AFC North Breakdown: Week 16
(David Wellman writes for Stripe Hype which is FSB’s Bengals blog. Representing the rest of the AFC North are The Ebony Bird, Dawg Pound Daily, and Nice Pick Cowher)
A gutty Saturday night victory by Baltimore against Dallas, featuring back-to-back 77+ yard runs for touchdowns, proved to be the AFC North’s highlight game in Week 16. Pittsburgh would fall to the Titans in a possible preview of the AFC Championship game, while Cincinnati scored its first shutout since 2006 against Cleveland.
Looking Back: After a disappointing 13-9 loss to division rival Pittsburgh the previous week, Baltimore bounced back with a statement game against the Dallas Cowboys. The Ravens defense picked Dallas QB Tony Romo twice and flummoxed him all night, while holding the Cowboys to under 100 yards on the ground. Baltimore built a 16-7 lead through three quarters before a wild fourth in which both teams scored 17 points. Fourteen of Baltimore’s came on back-to-back runs by Willis MacGahee (77 yards) and La’Ron McLain (82 yards). Cameras caught Ravens LB Ray Lewis on the sideline after each run wearing a stunned expression, as if he was unable to believe what he was seeing. I’m sure Dallas owner Jerry Jones couldn’t, either. The in-game story of the night was a gutty performance by WR Derrick Mason, who dislocated a shoulder early in the contest and not only continued to play in obvious agony, but racked up 66 yards and a touchdown on six one-armed catches. More quietly, Pro Bowl RT Willie Anderson went down with an ankle injury, but had it taped up and also returned to the game.
Looking Forward: The victory gave the Ravens temporary possession of the final AFC wild card spot. Baltimore’s path to the postseason is clear: win and they’re in. They will try for that victory at home against the Jacksonville Jaguars, who are coming off a long week after losing to the Colts on Thursday night. The Jags are 5-10 but showed some life against their hated division rival, and led 24-14 through the third before allowing 17 unanswered Indianapolis points in the fourth. Playing spoiler in Baltimore would end the underachieving Jaguars’ season on an up note, but judging by their last two games, the Ravens are refusing to be denied.
Looking Back: On the cold, windy shores of Lake Erie, the Dead Cat Bounced higher Sunday as the Bengals heaped more misery on the collapsing Cleveland Browns. Cincinnati’s 14-0 win was its first shutout since 2006 (also against Cleveland) and its best defensive performance (just 182 yards allowed) since 2000. Bears castoff Cedric Benson ran wild, toting up 171 yards on 38 carries, while QB Ryan Fitzpatrick attempted just nine passes, completing five for 55 yards and one TD. Defensively, Bengals CB Leon Hall snagged three interceptions off Cleveland QB Ken Dorsey, one of which he ran back 50 yards for a touchdown. LB Brandon Johnson added a fourth Cincinnati interception of Bruce Gradkowski, who came in after Dorsey left with a concussion and rib injuries. The wicked wind resulted in multiple poor punts and a missed Cincinnati field goal. Bengals RT Stacy Andrews, current wearer of the Bengals’ franchise tag, tore an ACL late in the game, likely ending his hopes of a big payday next March.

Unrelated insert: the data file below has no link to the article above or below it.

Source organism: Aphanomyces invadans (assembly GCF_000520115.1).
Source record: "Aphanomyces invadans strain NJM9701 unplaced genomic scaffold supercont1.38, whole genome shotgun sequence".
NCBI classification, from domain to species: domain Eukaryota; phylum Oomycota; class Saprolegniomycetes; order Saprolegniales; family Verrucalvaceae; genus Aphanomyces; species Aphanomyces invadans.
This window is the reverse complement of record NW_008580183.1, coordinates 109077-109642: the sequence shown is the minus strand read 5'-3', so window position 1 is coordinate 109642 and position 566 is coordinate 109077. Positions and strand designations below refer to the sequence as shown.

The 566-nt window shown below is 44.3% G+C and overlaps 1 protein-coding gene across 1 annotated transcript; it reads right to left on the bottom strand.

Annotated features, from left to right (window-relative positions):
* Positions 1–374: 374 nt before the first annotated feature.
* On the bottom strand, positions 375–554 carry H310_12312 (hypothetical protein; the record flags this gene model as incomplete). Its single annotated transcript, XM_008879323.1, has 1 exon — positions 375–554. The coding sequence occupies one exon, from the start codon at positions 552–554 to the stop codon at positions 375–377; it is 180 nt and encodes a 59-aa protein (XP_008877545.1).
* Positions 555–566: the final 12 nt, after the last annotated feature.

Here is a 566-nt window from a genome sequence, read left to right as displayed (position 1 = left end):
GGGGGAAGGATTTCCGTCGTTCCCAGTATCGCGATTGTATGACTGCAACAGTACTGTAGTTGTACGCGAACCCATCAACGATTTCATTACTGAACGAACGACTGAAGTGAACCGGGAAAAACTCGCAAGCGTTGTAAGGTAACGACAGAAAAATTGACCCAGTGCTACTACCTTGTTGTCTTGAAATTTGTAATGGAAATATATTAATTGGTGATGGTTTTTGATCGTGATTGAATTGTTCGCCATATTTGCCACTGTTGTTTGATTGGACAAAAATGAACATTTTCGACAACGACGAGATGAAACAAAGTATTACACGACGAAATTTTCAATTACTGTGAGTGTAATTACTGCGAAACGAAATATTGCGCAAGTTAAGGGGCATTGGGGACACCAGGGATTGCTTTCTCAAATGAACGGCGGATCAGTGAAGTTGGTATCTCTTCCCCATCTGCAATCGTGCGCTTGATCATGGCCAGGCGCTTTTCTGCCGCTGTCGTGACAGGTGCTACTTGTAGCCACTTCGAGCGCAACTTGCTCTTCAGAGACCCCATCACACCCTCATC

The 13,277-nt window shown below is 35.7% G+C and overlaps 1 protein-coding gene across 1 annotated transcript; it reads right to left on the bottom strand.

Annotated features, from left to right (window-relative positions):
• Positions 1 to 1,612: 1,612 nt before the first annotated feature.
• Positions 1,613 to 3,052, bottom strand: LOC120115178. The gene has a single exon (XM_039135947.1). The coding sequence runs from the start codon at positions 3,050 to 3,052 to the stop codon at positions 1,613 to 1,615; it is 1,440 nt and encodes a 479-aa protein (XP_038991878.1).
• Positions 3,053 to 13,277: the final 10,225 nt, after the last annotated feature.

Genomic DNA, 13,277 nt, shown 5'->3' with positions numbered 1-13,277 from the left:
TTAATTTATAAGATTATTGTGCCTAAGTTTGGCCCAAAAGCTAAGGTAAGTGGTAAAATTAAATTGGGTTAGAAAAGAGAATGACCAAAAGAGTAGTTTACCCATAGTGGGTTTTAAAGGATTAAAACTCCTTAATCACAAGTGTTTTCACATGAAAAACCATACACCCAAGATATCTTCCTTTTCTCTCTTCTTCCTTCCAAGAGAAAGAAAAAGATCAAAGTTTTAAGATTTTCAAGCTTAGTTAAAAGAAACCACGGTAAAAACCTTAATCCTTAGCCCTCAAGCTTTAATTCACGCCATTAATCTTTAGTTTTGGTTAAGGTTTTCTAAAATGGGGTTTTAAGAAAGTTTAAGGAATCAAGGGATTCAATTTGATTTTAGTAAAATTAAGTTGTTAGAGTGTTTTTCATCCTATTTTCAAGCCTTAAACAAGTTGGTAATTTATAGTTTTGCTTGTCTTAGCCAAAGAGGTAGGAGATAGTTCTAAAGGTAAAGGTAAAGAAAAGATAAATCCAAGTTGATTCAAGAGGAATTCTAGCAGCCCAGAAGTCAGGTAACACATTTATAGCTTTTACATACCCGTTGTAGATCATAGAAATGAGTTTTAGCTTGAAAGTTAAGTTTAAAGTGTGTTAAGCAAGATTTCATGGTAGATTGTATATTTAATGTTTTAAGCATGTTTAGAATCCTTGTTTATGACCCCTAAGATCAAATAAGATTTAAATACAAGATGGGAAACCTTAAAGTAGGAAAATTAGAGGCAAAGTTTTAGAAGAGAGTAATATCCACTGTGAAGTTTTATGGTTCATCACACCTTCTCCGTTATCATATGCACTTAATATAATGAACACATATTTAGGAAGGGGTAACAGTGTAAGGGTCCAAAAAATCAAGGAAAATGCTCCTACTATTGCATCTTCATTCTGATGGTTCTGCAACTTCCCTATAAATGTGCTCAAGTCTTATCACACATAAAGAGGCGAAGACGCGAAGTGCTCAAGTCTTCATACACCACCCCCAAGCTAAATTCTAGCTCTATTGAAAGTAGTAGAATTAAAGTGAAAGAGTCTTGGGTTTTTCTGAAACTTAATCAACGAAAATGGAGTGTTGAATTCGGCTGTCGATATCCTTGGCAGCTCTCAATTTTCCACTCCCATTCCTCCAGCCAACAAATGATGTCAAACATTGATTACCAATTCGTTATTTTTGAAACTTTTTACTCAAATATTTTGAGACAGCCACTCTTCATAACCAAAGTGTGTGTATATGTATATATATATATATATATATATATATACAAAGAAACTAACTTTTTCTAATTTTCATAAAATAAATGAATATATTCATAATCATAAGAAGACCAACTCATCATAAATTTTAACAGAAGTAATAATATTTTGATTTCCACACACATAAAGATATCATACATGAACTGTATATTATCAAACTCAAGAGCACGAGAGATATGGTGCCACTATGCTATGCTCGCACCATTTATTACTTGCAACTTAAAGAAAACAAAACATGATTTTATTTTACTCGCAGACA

Looking Forward: The Bengals close out the season at home against the 2-13 Kansas City Chiefs. Like the Bengals, the Chiefs are still playing hard and put up 31 points last weekend in a loss to playoff hopeful Miami. The Bengals, meanwhile, haven’t scored more than 21 with Fitzpatrick under center all year. And the loss of Andrews means that just two of the Bengals original five starters on the o-line will play in the finale, guard Bobbie Williams and center Eric Ghaicuic. So it will be up to the defense to stand up, one last time, if Cincinnati wants to end the season with a third straight win.
Looking Back: The season can’t end fast enough for the Cleveland Browns, who have dropped five straight and haven’t reached the end zone in 20 quarters and counting. As if an embarrassing shutout by Cincinnati, which included the loss of their third QB of the season, weren’t bad enough, head coach Romeo Crennel had to deal with rumors that DT Shaun Smith popped injured QB Brady Quinn in the weight room. Crennel would not confirm the report, but Darnell Dinkins did. Between locker room fisticuffs and WR Braylon Edwards mouthing off in the media, the Browns appear headed for a 2009 offseason roughly as enjoyable as the Bengals’ was this year.
Looking Forward: The Browns head to Pittsburgh to face the AFC North champions in the season’s final game. Even if the Steelers choose to rest their starters, Cleveland doesn’t appear to stand a chance. At this point, it looks like Pittsburgh’s third string could beat anything the Browns could put on the field.
Looking Back: Pittsburgh fell to Tennessee in a battle for home field advantage throughout the playoffs. The Titans snuffed out the Steelers’ running game, allowing RB Willie Parker to gain just 29 yards on 18 carries. QB Ben Roethlisberger threw 40 times, completing 26 passes for 331 yards and two touchdowns, but also tossed a pair of picks, one of which was returned 83 yards for a touchdown by Michael Griffin to ice the game for Tennessee. The Titans also forced five fumbles, two of which Pittsburgh lost. And Tennessee did all this without either Albert Haynesworth or Kyle Vanden Bosch. The Steelers, who have struggled on offense all year (currently 23rd in yards, 22nd in points) will need to find a way generate more points and fewer mistakes if they hope to go far in the postseason.
Looking Forward: Pittsburgh hosts the Browns in what ought to be an easy victory for the Steelers. If the Browns lose and Cincinnati beats Kansas City, Cleveland will end the year in the basement of the AFC North.